Collapse bottom bar
Subscribe
Retrievers

Best Retriever Photos of the Year

by Skip Knowles   |  April 27th, 2017 0

Capturing the beauty of retrievers doing what they do best naturally is an art form. These dogs were born to hunt and in this exclusive photo essay, photographer Matt McCormick captures some of the year’s best retriever images while Gun Dog Editor Skip Knowles reminds us why retrievers (and what they do) are something to celebrate.

Maybe it was a smelly old Chessy, or a cute-as-hell white Lab pup that once wrestled your kids and looked like a baby polar bear. Or a semi-spastic golden that somehow got the job done with outrageous vigor. It could have been a poorly performing chocolate that would kill itself trying and was a total sweetheart. Or maybe just your first gun dog, and that’s enough. But somewhere, somehow, a retriever at some point sunk its canines deep in your heart.

Maybe it was not a great dog, but just happened to bear witness to a happy era in your own lifetime: Your personal good old days of hunting, a time when year after year you really got into the birds. Sometimes a dog will nail you in the heart when you are in a lonely place. Perhaps its growth is associated with that of your children’s, their wonder years.

Or maybe, just maybe, you are one of the lucky few who happened upon a pure thoroughbred, a bird-fetching machine, one of those tremendous canines that are simply a pleasure to be a round and make you glow with pride, make you look like a good trainer when you knew the truth, you just needed to get out of the way.

Whatever the circumstance, only a hunter understands the rue potential a relationship with a canine can hold. They are born to hunt, and so are you. Those who don’t live this can’t understand it. Any dog can be a man’s best friend. But a hunter who has spent years in the field over the course of a good gun dog’s lifetime has the deepest relationship with a retriever, with the exception perhaps only of rescue and police dog owners. The hunter and his partner become more like a couple old war buddies who have seen a lot of action together.

It runs much deeper than the vacuous term “pet.” Much talk in this magazine centers on “ dog owners.” But we all know who-owns-who in the end. Here’s to our most loyal field companions, and a photo essay that celebrates their existence.
—Skip Knowles

borntohunt_1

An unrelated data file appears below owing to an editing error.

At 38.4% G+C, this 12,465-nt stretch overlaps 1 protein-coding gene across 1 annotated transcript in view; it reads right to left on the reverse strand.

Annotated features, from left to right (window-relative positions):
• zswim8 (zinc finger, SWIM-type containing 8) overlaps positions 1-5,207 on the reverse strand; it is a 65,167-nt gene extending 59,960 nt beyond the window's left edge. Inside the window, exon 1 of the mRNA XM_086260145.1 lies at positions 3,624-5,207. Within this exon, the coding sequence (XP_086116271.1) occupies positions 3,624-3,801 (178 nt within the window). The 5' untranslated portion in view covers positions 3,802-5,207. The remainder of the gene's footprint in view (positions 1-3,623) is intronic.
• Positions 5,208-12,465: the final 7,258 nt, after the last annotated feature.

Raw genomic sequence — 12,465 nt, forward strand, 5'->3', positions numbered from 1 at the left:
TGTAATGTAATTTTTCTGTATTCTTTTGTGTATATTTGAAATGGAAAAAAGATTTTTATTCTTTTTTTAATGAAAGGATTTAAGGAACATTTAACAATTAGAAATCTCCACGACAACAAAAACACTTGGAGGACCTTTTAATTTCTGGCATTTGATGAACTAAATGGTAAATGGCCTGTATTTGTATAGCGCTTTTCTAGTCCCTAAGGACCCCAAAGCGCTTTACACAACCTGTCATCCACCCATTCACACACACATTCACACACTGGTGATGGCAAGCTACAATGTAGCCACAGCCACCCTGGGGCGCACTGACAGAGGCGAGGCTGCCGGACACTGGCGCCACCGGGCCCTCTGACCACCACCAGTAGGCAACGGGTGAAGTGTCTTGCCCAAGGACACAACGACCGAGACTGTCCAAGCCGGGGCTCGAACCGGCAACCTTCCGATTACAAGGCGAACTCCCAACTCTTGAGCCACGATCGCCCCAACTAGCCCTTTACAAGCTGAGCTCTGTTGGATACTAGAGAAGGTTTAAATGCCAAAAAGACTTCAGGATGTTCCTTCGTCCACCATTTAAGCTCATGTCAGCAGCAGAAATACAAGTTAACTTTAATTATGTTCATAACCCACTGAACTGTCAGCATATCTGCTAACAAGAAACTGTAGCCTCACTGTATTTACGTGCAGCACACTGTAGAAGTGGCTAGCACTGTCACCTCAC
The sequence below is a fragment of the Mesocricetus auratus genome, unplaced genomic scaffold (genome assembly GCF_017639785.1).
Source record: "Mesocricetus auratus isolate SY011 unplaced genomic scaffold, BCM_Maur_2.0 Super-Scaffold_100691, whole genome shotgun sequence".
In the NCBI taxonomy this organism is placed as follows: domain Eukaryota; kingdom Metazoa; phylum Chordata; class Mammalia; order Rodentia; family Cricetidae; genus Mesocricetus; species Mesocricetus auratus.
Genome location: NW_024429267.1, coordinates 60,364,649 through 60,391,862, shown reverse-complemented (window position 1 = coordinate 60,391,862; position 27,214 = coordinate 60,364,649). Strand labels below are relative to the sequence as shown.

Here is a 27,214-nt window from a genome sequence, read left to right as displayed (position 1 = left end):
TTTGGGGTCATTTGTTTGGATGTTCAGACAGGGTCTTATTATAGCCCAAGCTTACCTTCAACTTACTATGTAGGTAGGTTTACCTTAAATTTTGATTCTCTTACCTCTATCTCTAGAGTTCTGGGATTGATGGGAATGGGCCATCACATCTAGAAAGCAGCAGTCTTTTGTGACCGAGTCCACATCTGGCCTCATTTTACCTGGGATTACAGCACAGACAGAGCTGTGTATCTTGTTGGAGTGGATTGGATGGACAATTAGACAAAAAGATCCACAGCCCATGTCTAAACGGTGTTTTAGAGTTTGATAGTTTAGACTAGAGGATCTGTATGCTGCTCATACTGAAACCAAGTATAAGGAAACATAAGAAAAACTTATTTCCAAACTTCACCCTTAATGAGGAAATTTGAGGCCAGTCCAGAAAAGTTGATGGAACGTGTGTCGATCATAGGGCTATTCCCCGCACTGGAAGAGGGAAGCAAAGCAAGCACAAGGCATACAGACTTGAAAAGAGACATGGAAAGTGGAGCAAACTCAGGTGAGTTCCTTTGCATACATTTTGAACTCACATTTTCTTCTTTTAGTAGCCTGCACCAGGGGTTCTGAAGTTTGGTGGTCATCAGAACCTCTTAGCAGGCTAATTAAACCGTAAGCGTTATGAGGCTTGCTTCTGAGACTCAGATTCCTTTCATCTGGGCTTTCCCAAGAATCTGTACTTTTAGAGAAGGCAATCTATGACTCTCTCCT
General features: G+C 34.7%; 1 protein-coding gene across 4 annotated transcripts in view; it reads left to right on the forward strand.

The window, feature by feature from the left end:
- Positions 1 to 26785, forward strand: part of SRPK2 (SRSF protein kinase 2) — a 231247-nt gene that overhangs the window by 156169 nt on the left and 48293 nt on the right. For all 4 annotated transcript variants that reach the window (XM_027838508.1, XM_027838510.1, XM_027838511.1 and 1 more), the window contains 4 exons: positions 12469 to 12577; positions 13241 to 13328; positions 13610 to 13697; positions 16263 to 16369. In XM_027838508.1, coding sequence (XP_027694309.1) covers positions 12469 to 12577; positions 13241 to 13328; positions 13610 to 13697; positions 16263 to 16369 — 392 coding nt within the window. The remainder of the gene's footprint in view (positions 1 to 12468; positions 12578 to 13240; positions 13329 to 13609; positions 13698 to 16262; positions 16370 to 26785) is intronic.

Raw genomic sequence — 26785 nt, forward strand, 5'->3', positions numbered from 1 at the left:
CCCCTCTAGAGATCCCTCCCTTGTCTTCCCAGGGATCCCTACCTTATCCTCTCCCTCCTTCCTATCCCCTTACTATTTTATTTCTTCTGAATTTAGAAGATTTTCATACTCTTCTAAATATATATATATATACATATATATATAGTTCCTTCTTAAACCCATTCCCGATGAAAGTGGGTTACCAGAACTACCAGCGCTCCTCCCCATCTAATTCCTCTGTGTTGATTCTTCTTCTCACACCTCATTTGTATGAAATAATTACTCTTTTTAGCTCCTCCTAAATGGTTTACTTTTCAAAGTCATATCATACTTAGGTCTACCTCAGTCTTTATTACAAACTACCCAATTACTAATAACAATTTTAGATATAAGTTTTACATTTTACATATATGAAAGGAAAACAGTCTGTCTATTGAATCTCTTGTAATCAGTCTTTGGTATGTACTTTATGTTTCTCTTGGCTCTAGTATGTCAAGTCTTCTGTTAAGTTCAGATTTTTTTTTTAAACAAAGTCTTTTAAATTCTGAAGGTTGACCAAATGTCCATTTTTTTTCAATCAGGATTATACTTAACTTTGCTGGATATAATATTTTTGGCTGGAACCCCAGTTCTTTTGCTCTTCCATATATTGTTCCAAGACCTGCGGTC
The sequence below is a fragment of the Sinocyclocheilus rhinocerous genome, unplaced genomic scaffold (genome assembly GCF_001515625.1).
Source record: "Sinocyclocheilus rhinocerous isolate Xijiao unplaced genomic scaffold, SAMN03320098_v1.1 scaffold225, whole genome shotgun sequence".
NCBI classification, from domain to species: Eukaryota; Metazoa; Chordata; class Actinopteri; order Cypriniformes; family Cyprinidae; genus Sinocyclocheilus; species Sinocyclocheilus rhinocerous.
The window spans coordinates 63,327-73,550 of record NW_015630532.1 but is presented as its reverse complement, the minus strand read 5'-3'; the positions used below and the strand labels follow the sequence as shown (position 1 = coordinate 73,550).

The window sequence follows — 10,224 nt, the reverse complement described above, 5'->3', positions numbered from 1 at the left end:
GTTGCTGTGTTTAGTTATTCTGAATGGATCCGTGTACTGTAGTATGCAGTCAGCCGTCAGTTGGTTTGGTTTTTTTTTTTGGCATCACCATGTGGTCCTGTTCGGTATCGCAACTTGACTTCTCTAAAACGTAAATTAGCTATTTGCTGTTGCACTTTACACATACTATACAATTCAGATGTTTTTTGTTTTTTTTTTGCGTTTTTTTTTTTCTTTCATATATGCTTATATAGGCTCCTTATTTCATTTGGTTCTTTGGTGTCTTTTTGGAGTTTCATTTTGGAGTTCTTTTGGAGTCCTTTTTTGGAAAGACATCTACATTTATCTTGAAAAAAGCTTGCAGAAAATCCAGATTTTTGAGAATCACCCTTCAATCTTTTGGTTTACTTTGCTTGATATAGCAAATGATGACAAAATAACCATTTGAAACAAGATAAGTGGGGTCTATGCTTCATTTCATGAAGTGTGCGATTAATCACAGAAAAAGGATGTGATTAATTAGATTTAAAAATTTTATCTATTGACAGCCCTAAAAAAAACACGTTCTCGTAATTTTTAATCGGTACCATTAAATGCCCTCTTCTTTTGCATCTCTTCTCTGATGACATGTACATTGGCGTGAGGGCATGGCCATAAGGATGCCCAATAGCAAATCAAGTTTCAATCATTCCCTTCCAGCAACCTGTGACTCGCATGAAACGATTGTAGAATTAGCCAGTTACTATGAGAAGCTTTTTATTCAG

Maybe it was a smelly old Chessy, or a cute-as-hell white Lab pup that once wrestled your kids and looked like a baby polar bear.

borntohunt_3Or a semi-spastic golden that somehow got the job done with outrageous vigor. It could have been a poorly-performing chocolate that would kill itself trying and was a total sweetheart.

borntohunt_6

Or maybe just your first gun dog, and that’s enough.

borntohunt_10

But somewhere, somehow, a retriever at some point sunk its canines deep in your heart.

borntohunt_8

Maybe it was not a great dog, but just happened to bear witness to a happy era in your own lifetime: Your personal good old days of hunting,  a time when year after year you really got into the birds.

borntohunt_4

Sometimes a dog will nail you in the heart when you are in a lonely place. Perhaps its growth is associated with that of your children’s, their wonder years.

borntohunt_5

Or maybe, just maybe, you are one of the lucky few who happened upon a pure thoroughbred, a bird-fetching machine, one of those tremendous canines that are simply a pleasure to be around and make you glow with pride, make you look like a good  trainer when you knew the truth, you just needed to get out of the way.

borntohunt_2

Whatever the circumstance, only a hunter understands the true potential a relationship with a canine can hold.

borntohunt_7

They are born to hunt, and so are you. Those who don’t live this can’t understand it.

borntohunt_9

Any dog can be a man’s best friend. But a hunter who has spent years in the field over the course of a good gun dog’s lifetime has the deepest relationship with a retriever, with the exception perhaps only of rescue and police dog owners. The hunter and his partner become more like a couple old war buddies who have seen a lot of action together.

It runs much deeper than the vacuous term “pet.” Much talk in this magazine centers on “dog owners.” But we all know who-owns-who in the end.

borntohunt_11

Here’s to our most loyal field companions.

Images by Matt McCormick

 

 

 

 

 

 

 

Load Comments ( )
back to top